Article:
Staff Diversification – Where a small IT design firm may only be able to afford two full time programmers to provide project support services, they may be able to afford ten independent contractors. If one of them is out sick, or quits, or is fired, you simply place more responsibility on the other nine. In layman’s terms the operation keeps going no matter what with an outsourced staff, where an internal employee’s actions can really affect a company.
Scalability – Even on a massive product level (take a car manufacturer); the ability to outsource labour to different companies throughout the world allows the company to expand operations much quicker than if it had to build a new plan for the development of its automobiles. With more and more manufacturing companies in developing nations it is much easier for even larger companies to grow once they embrace the process of outsourcing. This hold true (even more so) for smaller companies, as they can now drastically increase their level of capacity by simply bringing on more independent contractors. Through the availability of the Internet and numerous open-source and low cost project management platforms a small IT firm can quadruple the size of its staff within a matter of days and be able to increase its capacity accordingly.
Flexibility - While it is not pleasant to terminate anybody; outsourcing makes it much easier than it would be for internal staff. There are no legal requirements to terminate an independent contractor or outsourced personnel; furthermore, there is no need to pay for government mandated worker’s compensation or unemployment insurance. If a company wants to change its focus, is not satisfied with a particular service provider, or simply changes its mind it can eliminate an outsourced position. Furthermore, if operations slow to a snails pace (such as what occurred during the global recession) and a company needs to trim its costs, it is much easier to do so with a largely outsourced staff than with a large internal staff of employees.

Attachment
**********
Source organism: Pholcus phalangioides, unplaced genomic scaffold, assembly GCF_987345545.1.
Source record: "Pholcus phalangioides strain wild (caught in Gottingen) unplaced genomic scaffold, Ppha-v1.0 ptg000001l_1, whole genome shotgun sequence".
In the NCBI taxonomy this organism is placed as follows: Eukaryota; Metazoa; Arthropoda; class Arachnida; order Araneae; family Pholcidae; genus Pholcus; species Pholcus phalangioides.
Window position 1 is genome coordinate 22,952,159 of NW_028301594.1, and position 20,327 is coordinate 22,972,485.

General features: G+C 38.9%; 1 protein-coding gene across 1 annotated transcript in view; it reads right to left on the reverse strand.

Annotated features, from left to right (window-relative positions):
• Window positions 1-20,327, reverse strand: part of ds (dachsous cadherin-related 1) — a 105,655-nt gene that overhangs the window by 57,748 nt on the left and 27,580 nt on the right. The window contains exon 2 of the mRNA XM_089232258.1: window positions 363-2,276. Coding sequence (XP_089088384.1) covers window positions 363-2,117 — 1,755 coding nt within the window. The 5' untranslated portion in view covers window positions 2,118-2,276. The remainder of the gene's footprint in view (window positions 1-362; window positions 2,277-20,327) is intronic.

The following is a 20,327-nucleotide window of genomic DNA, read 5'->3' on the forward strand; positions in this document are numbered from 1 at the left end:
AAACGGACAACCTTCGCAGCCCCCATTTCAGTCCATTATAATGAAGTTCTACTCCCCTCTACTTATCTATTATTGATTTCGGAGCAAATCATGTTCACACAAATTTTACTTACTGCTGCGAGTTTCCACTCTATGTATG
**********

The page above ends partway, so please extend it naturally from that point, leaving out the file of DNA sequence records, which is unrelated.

With all this said, there are negative aspects to outsourcing that must be considered when a company is making this decision. However, the fact is that outsourcing won’t end with the manufacturing industry, with a steady increase in educated individuals in developing nations there are simply more and more individuals that are capable of doing the work but at a much smaller cost. Service industries ranging from Information Technology to Financial Services to Administrative Services will have to deal with a major influx of outsourced labour. In a world where people can be hired, monitored, managed, paid, and developed from in front of a computer it was only a matter of time before more and more industries succumbed to the tantalising prospects of outsourcing. For those entities who believe they will be able to hold out it is important to understand the dangers of holding out: